Want to never reach your dreams of being a musician with a national (or international) profile who makes a living by touring and selling their music to legions of fans? Start being a $100-a-night musician for every bar in your town. The $100 part isn't the important factor here - it's kind of going rate where I live, but your own market may dictate something different. The crucial thing is the idea that you're hopping from bar to bar every night, not really playing a gig but being the band who happens to be playing while other people are going about their socializing.
They didn't come there to see you. They came there to hang out. They may have seen you before and thought you were pretty good. What they aren't going to do in great numbers is shell out money to come see you at your next "show" show - the kind of show that has posters and promotion and original music and all that jazz - because, well, they can see you for free any night of the week. I know, I know - the tipsy girls were up dancing while you were performing at the bar and they seemed to be loving it. It made you feel good. That's nice. It's not the same thing as building fans who love your original music. Your choice.
Now, I'm not saying that there's no place for playing the occasional bar show for some quick cash as a musician. It can be a good way to build up a little money to go on tour and such. But don't mistake it for a career goal. You may feel like you're supporting yourself as a musician by doing these shows, but in the long term, they're a trap. Believe me about two things:
- $100 a night may feel like you're supporting yourself really well when you're 22. It won't when you're 32. Doing the math? Don't forget to figure in how much of that $100 you give back to the bar for drinks, pay out for food, share with musicians who have helped you out, etc. By the way, given the length of the sets at most of these shows and the amount of work that goes into learning all of the inevitable covers you'll have to play, you're really getting exploited at that rate.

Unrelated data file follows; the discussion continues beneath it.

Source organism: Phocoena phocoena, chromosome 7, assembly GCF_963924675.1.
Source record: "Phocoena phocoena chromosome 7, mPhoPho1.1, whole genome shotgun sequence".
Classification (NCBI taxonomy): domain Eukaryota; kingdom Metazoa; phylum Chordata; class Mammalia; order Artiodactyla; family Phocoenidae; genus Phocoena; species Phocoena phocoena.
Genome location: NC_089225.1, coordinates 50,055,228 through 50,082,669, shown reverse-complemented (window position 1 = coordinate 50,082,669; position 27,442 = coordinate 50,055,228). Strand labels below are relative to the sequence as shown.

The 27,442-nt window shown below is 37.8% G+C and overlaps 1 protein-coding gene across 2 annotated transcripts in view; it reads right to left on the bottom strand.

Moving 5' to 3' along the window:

- These constant shows will come to feel like every bit of the drudgery any dead end day job feels like.
Listen, play these shows when you need to. Just don't get confused about what they are. If your goal is to move beyond your local circuit, then you need a separate strategy to legitimize your original music in front of local music fans and get them to love THAT stuff. In other words, get them to want to pay money to see you perform. That may involve playing for free at a great music venue instead of making $100 to play in some bar where no one is really listening some night. That's OK. That's how you prove yourself. If you need to make some more money, consider a day job that gives you some flexibility to get out on the road. Yes, I said it. Don't sell your musical future for a quick $100 just so you can say that you made it playing bass on Oasis covers instead of pulling a shift at Starbucks. It's what you might call a false economy.
And yes, truly valuing your own work might in some cases mean giving it away for free when you get started. You'll get much more out of playing for free as an opener for a big touring band than you will earning $100 being that guy/girl who is making it difficult for people to chat over their burgers. Nearly every industry these days requires people to enter the field via unpaid internships. It's not so different.
Want to learn more? Read up on the $100 Danger for Musicians.